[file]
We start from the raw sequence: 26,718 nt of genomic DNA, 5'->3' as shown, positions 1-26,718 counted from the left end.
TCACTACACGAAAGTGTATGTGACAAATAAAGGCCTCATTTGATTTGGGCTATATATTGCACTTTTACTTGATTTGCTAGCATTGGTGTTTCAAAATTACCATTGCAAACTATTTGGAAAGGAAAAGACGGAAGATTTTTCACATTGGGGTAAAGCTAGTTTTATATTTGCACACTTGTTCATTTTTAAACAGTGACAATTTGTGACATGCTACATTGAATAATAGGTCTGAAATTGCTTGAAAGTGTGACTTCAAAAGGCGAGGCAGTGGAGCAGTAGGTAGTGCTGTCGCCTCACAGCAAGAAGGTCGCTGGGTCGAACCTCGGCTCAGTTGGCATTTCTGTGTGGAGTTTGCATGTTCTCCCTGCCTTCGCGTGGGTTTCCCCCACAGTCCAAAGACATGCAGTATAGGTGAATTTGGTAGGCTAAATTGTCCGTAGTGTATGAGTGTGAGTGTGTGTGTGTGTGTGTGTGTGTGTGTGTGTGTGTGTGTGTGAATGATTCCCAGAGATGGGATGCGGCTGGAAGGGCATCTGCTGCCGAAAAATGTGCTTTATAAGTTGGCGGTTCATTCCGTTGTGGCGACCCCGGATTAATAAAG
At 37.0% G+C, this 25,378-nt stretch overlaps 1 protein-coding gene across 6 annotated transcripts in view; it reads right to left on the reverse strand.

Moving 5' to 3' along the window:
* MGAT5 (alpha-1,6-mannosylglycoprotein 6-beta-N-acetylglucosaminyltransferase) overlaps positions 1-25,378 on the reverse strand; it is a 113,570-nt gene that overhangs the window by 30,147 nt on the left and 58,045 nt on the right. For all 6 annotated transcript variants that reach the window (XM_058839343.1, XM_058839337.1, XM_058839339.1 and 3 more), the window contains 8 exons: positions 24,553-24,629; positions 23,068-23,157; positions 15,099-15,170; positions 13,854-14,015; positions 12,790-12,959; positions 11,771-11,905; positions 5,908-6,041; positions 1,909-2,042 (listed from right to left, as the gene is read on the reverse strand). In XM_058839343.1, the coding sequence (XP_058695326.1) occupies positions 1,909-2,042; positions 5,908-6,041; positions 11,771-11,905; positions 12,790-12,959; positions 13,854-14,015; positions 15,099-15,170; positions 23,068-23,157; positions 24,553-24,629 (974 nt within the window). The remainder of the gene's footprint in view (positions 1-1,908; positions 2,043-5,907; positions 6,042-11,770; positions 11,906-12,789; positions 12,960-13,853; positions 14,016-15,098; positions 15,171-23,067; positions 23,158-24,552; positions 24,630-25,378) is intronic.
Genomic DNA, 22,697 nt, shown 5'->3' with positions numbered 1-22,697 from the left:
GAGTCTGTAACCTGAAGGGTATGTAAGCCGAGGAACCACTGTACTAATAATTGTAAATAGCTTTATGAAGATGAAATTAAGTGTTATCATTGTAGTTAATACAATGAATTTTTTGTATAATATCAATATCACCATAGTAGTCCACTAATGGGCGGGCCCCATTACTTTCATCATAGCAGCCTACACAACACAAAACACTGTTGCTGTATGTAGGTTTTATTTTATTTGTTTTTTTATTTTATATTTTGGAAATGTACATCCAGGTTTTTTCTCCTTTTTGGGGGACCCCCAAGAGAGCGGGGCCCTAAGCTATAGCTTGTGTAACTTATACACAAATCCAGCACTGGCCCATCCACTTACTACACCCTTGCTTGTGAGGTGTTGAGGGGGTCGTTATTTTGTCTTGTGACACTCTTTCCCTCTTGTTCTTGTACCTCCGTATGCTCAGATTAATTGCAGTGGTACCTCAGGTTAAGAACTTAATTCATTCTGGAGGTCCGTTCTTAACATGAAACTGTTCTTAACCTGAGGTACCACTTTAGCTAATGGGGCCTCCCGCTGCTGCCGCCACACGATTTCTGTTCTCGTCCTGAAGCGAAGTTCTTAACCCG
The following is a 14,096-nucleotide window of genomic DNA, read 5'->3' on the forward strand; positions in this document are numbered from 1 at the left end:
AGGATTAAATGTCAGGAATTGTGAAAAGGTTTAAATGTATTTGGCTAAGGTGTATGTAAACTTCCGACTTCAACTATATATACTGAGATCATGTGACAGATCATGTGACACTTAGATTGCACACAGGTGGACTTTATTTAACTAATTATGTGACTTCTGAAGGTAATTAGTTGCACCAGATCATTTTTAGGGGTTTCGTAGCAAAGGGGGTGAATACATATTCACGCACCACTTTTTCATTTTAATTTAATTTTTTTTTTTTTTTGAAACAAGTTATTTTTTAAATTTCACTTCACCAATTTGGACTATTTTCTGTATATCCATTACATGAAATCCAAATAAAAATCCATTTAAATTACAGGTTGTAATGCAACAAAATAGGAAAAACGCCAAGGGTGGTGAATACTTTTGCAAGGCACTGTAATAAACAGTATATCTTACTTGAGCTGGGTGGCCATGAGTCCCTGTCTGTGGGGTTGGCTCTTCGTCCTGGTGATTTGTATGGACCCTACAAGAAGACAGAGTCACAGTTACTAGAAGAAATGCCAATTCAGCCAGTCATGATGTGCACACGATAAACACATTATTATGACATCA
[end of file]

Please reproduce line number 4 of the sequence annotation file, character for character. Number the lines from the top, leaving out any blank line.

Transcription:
Moving 5' to 3' along the window: